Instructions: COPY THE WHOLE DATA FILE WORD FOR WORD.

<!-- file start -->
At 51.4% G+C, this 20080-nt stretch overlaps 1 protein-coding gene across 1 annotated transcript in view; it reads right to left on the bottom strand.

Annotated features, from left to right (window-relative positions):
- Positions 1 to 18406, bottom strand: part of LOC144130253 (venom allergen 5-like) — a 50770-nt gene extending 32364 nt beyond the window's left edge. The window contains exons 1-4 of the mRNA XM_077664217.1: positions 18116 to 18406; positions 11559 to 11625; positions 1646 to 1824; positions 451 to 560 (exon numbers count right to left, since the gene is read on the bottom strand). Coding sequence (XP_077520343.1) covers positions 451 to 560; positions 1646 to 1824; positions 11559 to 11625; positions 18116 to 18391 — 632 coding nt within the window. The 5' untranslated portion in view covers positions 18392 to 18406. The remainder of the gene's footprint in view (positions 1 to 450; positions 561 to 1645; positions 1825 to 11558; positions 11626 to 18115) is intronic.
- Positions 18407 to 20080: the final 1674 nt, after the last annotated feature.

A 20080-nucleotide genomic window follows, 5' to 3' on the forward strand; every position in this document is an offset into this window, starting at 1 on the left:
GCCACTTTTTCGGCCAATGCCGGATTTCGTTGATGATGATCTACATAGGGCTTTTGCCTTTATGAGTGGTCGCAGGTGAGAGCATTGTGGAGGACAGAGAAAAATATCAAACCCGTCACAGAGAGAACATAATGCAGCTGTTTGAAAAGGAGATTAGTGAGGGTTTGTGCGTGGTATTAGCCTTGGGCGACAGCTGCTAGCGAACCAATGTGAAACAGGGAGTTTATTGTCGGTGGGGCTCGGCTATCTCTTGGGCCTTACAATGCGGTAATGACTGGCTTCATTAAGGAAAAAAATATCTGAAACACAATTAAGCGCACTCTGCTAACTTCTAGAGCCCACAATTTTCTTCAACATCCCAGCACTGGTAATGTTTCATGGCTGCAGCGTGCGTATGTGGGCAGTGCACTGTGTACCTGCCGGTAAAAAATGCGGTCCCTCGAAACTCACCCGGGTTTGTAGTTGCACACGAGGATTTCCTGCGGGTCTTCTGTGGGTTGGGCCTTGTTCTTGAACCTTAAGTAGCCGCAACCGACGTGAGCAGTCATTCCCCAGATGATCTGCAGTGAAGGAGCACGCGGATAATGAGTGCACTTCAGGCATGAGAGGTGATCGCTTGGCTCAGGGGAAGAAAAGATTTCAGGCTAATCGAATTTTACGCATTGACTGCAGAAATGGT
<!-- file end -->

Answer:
At 51.4% G+C, this 20080-nt stretch overlaps 1 protein-coding gene across 1 annotated transcript in view; it reads right to left on the bottom strand.

Annotated features, from left to right (window-relative positions):
- Positions 1 to 18406, bottom strand: part of LOC144130253 (venom allergen 5-like) — a 50770-nt gene extending 32364 nt beyond the window's left edge. The window contains exons 1-4 of the mRNA XM_077664217.1: positions 18116 to 18406; positions 11559 to 11625; positions 1646 to 1824; positions 451 to 560 (exon numbers count right to left, since the gene is read on the bottom strand). Coding sequence (XP_077520343.1) covers positions 451 to 560; positions 1646 to 1824; positions 11559 to 11625; positions 18116 to 18391 — 632 coding nt within the window. The 5' untranslated portion in view covers positions 18392 to 18406. The remainder of the gene's footprint in view (positions 1 to 450; positions 561 to 1645; positions 1825 to 11558; positions 11626 to 18115) is intronic.
- Positions 18407 to 20080: the final 1674 nt, after the last annotated feature.

A 20080-nucleotide genomic window follows, 5' to 3' on the forward strand; every position in this document is an offset into this window, starting at 1 on the left:
GCCACTTTTTCGGCCAATGCCGGATTTCGTTGATGATGATCTACATAGGGCTTTTGCCTTTATGAGTGGTCGCAGGTGAGAGCATTGTGGAGGACAGAGAAAAATATCAAACCCGTCACAGAGAGAACATAATGCAGCTGTTTGAAAAGGAGATTAGTGAGGGTTTGTGCGTGGTATTAGCCTTGGGCGACAGCTGCTAGCGAACCAATGTGAAACAGGGAGTTTATTGTCGGTGGGGCTCGGCTATCTCTTGGGCCTTACAATGCGGTAATGACTGGCTTCATTAAGGAAAAAAATATCTGAAACACAATTAAGCGCACTCTGCTAACTTCTAGAGCCCACAATTTTCTTCAACATCCCAGCACTGGTAATGTTTCATGGCTGCAGCGTGCGTATGTGGGCAGTGCACTGTGTACCTGCCGGTAAAAAATGCGGTCCCTCGAAACTCACCCGGGTTTGTAGTTGCACACGAGGATTTCCTGCGGGTCTTCTGTGGGTTGGGCCTTGTTCTTGAACCTTAAGTAGCCGCAACCGACGTGAGCAGTCATTCCCCAGATGATCTGCAGTGAAGGAGCACGCGGATAATGAGTGCACTTCAGGCATGAGAGGTGATCGCTTGGCTCAGGGGAAGAAAAGATTTCAGGCTAATCGAATTTTACGCATTGACTGCAGAAATGGT